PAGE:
Will Manufacturing in Delaware Grow this Year?
October 13, 2015
Is there a chance for Delaware to increase its share of the manufacturing industry?
Senator Chris Coons believes so.
In fact, he and Senator Kelly Ayotte introduced the Manufacturing Skills Act this year hoping to modernize the way states and cities run their job training programs. The hope is to provide those looking for employment with the skills they’ll need for today’s manufacturing jobs.
According to an article written by Sen. Coons, ‘Manufacturing can be transformed in Delaware’, on Oct. 3, 2015, the skill sets necessary for the manufacturing jobs of today require a higher level of math and engineering than those needed 20 years ago. Many of these manufacturing jobs require two-year college degrees or more. The ability to work in a team environment and higher levels of critical thinking are also required.
While there is a skills gap that has hindered the growth of manufacturers and the economy, ‘Pathways to Prosperity’, a program spearheaded by Delaware Gov. Jack Markell, has helped to train Delaware students. This program has united local high schools, Delaware Tech and local manufacturing companies in a common goal; that of giving Delaware youth the skill sets they’ll need for a career in the manufacturing industry.
Further Good News for Delaware is that 21st century manufacturing jobs pay more than they did in the 20th century. Delaware’s average salary for a manufacturing position is $79,774, according to the National Association of Manufacturers. Delaware Manufacturing contributed $4.55 billion to our economy in 2014.
In an article titled, ‘Where will Delaware jobs be coming from?’, posted last month, Richard Heffron, President of the Delaware State Chamber of Commerce, stated:
“We’re also seeing a renewed focus on manufacturing, an industry that was once the backbone of Delaware’s economy. Today’s manufacturers are looking for employees who are problem-solvers with leadership skills, computer and technical abilities. In response, the Delaware Manufacturing Association, DelTech, the Delaware Manufacturing Extension Partnership, in collaboration with state government, have developed a curriculum and launched a pilot program providing high school students with the opportunity to graduate with a high school diploma, a certificate in advance manufacturing and credits toward higher education courses.”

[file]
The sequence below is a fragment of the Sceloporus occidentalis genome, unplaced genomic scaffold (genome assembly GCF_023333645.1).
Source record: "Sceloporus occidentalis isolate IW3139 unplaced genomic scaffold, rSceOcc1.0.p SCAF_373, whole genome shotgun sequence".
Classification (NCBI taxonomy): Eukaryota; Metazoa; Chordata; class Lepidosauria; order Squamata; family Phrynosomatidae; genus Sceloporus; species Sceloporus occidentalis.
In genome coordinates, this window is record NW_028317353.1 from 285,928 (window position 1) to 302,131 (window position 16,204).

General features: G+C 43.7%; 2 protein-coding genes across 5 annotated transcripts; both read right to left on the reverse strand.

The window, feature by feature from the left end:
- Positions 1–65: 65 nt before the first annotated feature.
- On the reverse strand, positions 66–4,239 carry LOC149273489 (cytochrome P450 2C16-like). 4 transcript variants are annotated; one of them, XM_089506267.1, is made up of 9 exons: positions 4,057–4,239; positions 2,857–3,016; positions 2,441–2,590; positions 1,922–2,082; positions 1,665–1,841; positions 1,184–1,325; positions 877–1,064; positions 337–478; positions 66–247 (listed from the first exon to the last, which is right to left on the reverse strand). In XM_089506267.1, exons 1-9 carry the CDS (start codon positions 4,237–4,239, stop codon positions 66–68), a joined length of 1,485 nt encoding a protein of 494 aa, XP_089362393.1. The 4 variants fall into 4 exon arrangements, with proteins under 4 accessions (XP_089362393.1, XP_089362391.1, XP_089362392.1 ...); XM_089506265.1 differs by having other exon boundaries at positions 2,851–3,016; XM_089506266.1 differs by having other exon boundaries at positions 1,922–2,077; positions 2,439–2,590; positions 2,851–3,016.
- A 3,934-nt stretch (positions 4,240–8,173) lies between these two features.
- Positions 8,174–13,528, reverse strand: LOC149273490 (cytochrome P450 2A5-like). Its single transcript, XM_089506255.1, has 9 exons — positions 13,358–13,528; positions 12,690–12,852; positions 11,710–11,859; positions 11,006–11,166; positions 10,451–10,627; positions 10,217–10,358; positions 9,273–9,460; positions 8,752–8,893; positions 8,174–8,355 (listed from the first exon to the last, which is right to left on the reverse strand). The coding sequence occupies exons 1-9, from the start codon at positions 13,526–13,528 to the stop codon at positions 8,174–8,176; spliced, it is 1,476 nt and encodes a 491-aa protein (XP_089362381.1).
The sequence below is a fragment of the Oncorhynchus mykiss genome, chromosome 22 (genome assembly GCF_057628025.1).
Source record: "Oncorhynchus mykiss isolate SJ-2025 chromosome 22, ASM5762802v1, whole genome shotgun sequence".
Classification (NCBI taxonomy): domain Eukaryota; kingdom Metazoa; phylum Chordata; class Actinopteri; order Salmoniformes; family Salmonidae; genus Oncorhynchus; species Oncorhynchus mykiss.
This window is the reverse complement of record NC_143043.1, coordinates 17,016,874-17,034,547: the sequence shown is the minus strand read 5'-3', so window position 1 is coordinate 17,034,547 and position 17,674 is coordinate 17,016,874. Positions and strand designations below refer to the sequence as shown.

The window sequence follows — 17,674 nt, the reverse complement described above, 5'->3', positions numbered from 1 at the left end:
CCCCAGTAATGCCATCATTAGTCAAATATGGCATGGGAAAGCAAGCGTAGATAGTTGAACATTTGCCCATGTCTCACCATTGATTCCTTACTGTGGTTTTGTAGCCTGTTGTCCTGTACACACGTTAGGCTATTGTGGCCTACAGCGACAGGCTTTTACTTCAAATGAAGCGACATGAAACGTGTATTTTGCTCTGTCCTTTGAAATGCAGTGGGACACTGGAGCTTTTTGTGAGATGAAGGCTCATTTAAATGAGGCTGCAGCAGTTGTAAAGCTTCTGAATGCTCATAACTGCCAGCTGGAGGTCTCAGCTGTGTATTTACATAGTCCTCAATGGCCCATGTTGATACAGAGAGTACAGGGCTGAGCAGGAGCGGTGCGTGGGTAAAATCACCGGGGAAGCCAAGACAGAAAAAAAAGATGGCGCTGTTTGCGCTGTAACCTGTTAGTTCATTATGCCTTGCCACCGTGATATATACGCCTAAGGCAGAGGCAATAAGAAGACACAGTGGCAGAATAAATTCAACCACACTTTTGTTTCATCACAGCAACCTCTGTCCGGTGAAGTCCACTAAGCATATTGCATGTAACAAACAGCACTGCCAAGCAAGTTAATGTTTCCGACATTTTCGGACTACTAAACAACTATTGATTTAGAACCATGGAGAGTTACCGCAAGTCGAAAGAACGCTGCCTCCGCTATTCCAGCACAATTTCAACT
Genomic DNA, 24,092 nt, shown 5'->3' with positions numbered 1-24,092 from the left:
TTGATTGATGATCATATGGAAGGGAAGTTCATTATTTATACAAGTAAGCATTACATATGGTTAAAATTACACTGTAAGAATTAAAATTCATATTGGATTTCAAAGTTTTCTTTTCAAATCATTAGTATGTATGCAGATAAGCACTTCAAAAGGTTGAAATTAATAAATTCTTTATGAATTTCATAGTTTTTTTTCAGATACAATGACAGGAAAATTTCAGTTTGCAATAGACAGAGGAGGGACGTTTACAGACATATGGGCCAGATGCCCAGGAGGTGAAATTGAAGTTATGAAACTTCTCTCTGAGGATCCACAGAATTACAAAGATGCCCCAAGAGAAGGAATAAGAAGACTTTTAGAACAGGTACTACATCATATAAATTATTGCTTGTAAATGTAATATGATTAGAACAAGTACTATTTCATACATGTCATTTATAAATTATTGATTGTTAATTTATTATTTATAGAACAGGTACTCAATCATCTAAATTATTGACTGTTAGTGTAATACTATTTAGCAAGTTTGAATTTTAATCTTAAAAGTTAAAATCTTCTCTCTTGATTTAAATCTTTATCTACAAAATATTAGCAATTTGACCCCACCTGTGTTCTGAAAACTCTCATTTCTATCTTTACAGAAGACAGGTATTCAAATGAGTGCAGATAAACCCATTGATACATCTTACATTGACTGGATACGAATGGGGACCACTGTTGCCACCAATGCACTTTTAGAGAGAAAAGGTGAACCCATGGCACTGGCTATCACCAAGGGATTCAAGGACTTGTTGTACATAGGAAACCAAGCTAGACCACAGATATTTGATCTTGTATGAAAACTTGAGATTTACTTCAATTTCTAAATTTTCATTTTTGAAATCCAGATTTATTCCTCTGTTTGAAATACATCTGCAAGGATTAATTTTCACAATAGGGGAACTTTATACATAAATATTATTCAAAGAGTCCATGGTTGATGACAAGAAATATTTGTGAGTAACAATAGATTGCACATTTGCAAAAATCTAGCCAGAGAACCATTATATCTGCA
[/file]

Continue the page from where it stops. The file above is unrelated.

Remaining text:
While many of our perceptions of the manufacturing industry are stuck in the past, Sen. Coons says,
“Today’s manufacturing jobs pay, on average, more in wages and benefits than any other industry, they contribute more to local economies, and they are critical to our nation’s capacity to innovate and grow.”
Delaware will have to adapt to the current environment of the manufacturing industry in order to attract more manufacturing jobs, which currently account for 25,000 jobs or 7.34% of Delaware’s workforce. In the last five years, manufacturers have created more than 800,000 jobs.
This past July, The News Journal reported that 100 new manufacturing jobs were to be added near New Castle, thanks to the State’s Council of Development Finance approval of $436,000 in incentives to attract Techmer PM, a Tennessee-based manufacturer, to New Castle. Also, a Delaware-based company behind the Mishimoto automotive brand will be opening a new manufacturing facility.
Manufacturers cite workforce talent as a deciding factor of their site selection and Delaware has been able to entice several of these businesses in recent years. Uzin Utz, an industrial grade flooring company and AB Packaging are two such manufacturers.
Gov. Markell stated in an Op Ed article release Oct. 8, 2015;
“The manufacturing industry, and the hardworking men and women who work in it, have always proven resilient. Their history is one of always adapting to change, and of emerging stronger than before. As manufacturing enters a new phase, it’s clear Delawareans are up to the challenge of building an industry that gives our citizens good job opportunities for years to come.”
So I guess the short answer is YES, it’s a safe bet that Delaware will see manufacturing growth this year and, hopefully, for years to come.
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